The Internal Power Training Blog

Check out the latest info and research from Coach Chris' explorations in the Subject of Internal Power.

Softening Training Bookmark

'Softening training' is something we encounter a lot in the internal arts, indeed these arts are sometimes called ‘soft arts’. But what is the practical utility of softening practices and why do we need to perform them? 

Well there are 4 big reasons for using soft work for internal power development. These are related to the joints, the alignments, the fascia and the nervous system.

Lets Look at these primary problem areas that many softening exercises address.

opening the joints Bookmark

When we practice the internal arts for some time, as evidenced by the recovery of my own knees after a long period of patella tendinitis, we begin to feel that the joints are able to articulate more smoothly. Sticking, stiff and sore joints will start to be released and generally we feel much more like a 'well oiled' machine.

Raising the Chi Bookmark

The idea of raising the breath is one that we see in a number of internal arts. It can normally be observed in new students where they are puffing the chest up, breathing very shallow using the chest and pressurizing their upper body, especially during complex motion where they might need to think hard about what they are doing.


Raising the breath is largely a physical consequence of mental effort or struggles. We can look to the process through which we pass as we learn new skills as a pointer towards the reason many people raise their breath in training.

Using the breathing cycle to relax tension... Bookmark

One of the biggest hurdles to overcome for the beginner of internal training is their ability to relax. Often they will be unable to even lift their arm without building isolation tension in the shoulder, and no matter how hard they ‘try’ they simply don’t have the control to relax specific muscles or areas of tension. In these cases a coach or teacher will often instruct the pupil to use their exhalation as a tool to guide the relaxation of the body.

Heaven, Earth, Man Bookmark

All the Principles of Heaven and Earth are living inside you"

Ueshiba Morihei - Founder of Aikido.

‘Heaven, Earth, Man’ is a concept we find in many of the internal arts. Although the model can relate to many things, from Taoist mystical concepts to the nature of our place in reality.

I like to use the model to describe a practical part of internal power training and movement. The training of the balance of opposites within the body and how letting one win over the other can create movement or action.

On integration Bookmark

So far we have talked about various parts of the body and the associated tissue chains in isolation. But it is important to remember that these lines, chains, alignments and tissues all constitute a single interconnected and inseparable unit.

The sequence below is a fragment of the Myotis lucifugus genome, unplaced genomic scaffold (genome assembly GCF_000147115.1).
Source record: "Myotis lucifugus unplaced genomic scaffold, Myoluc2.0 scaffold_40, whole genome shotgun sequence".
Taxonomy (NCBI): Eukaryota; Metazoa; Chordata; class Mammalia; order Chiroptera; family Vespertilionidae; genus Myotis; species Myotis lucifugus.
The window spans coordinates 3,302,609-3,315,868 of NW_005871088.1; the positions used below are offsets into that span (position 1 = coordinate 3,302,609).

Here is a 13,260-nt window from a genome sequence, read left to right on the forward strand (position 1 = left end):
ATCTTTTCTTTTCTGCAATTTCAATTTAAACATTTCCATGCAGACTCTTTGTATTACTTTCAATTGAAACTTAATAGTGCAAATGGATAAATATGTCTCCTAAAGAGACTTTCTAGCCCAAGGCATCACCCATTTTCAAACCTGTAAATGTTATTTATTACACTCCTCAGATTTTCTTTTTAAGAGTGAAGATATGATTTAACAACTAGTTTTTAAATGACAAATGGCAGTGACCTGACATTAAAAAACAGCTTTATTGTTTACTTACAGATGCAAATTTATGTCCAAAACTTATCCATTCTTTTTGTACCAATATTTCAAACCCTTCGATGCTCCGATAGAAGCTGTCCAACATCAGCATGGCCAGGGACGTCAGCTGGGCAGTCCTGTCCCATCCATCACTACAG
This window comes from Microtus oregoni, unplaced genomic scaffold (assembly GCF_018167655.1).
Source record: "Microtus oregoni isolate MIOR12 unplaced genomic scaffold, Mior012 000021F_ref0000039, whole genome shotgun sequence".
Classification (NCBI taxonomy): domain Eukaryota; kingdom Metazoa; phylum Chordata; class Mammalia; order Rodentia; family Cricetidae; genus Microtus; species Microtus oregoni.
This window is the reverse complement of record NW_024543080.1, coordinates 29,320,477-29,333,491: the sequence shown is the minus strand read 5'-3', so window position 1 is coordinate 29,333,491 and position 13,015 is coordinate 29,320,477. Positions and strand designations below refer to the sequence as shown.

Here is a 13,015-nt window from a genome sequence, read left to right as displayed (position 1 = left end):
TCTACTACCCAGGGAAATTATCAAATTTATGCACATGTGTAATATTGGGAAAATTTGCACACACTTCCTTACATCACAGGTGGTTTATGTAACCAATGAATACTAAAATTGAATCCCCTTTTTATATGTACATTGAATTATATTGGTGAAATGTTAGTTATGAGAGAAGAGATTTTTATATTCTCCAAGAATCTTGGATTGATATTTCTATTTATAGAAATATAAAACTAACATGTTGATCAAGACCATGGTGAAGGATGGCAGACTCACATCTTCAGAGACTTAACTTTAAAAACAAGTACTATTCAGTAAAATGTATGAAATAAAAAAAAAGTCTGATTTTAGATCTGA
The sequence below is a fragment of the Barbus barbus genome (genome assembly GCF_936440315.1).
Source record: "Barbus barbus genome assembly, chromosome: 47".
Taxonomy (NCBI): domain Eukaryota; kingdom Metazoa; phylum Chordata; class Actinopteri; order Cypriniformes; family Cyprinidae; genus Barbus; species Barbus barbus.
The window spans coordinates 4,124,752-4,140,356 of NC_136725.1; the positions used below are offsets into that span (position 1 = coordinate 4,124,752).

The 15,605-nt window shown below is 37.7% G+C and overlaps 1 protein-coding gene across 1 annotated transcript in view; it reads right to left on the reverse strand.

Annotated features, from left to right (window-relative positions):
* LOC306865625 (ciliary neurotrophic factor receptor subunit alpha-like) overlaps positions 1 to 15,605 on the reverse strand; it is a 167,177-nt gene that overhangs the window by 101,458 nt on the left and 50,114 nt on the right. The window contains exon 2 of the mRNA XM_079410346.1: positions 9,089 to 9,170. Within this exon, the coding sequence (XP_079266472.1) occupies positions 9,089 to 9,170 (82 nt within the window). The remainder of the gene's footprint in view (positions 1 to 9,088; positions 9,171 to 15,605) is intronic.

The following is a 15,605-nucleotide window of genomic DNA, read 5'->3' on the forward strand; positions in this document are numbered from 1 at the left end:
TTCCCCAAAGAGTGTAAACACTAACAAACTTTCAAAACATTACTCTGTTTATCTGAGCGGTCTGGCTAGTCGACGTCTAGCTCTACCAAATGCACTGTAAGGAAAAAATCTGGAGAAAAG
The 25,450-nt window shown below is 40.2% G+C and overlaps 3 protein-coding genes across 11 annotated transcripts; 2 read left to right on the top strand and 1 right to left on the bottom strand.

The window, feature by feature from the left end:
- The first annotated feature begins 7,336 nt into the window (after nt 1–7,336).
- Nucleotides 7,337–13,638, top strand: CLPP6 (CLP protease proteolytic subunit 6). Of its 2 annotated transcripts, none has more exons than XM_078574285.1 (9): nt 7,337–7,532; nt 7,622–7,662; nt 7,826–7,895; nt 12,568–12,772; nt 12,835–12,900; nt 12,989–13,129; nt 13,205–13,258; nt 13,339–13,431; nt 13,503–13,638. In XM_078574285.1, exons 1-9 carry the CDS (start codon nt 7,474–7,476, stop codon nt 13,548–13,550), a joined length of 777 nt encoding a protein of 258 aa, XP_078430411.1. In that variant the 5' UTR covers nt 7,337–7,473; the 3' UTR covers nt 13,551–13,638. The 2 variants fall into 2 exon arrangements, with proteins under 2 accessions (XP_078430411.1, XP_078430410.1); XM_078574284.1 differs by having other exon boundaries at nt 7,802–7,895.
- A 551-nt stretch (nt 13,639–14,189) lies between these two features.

The quote from the Tai chi classics i recently posted really speaks to the idea of integration.

“stand like a perfectly balanced scale”  this is to say that you have equal and balanced body, front to back, left to right, up to down.

“move like a turning wheel”  a wheel moves as one, there is no part left behind and no part disassociated from the rest.

Winding - An Overview Bookmark

'Winding' is an interesting subject. It may mean many things to many people, but I define it as a means to wrap the fascia, muscles and relevant tissues into tight spirals around the bones and body structures. If we imagine the construction of a rope, strands wrapping around each other, you will get the idea.

As we perform Winding the tissues actually 'squeeze' the bones and body alignments. With this in mind it is obvious why the very first phase of internal power training is often to correct alignment issues or postural problems. Pull or Wind on a misaligned frame and you will most definitely have problems!

Intent Training Bookmark

Intent (as we mean it in this training) is the link between the minds thought to act and the bodies resulting action. Although ever present, there are several ways we can train this link to make it stronger, faster and more direct.

One way is the exercise of - ’move before you move’. When standing in a specific position we can REALLY try to reach into the distance with our posture. That is to say our mind is telling our body that we are really going to begin moving that direction at any second.

Foundations course
is now LIVE!

  Click here for more info



  • Something exciting is Launching today in the IPT Academy!  Articled 4 years ago
  • Addressing lower crossed Syndrome Articled 4 years ago
    The lower crossed syndrome is something that we see to a lesser or greater degree in new students. The lower cross is a term used to describe a specific pattern of muscular imbalance in the lower body which results in pelvic tilting and curvature of the lower back. If left unchecked, internal strength training where we are specifically working on the connective tissues and muscles in this area can actually compound postural problems, as well as increase the likelihood of injury under load. The lower Cross is characterized by a combination of both weakness and tightness in the lower torso. Specifically, tightness in the Thoraco lumbar extensors which is reflected in the hip flexors and weakness in the abdominals reflected in the Gluteals. This specific pattern of imbalance creates joint dysfunction at specific points along the lower spine and will cause the pelvis to tilt forward. Internal arts have specific training methodologies to address this issue. The corrections are achieved through 'releasing' the tightness in the thoracolumbar and hip flexors. We are aiming to bring the lower cross into a relaxed ...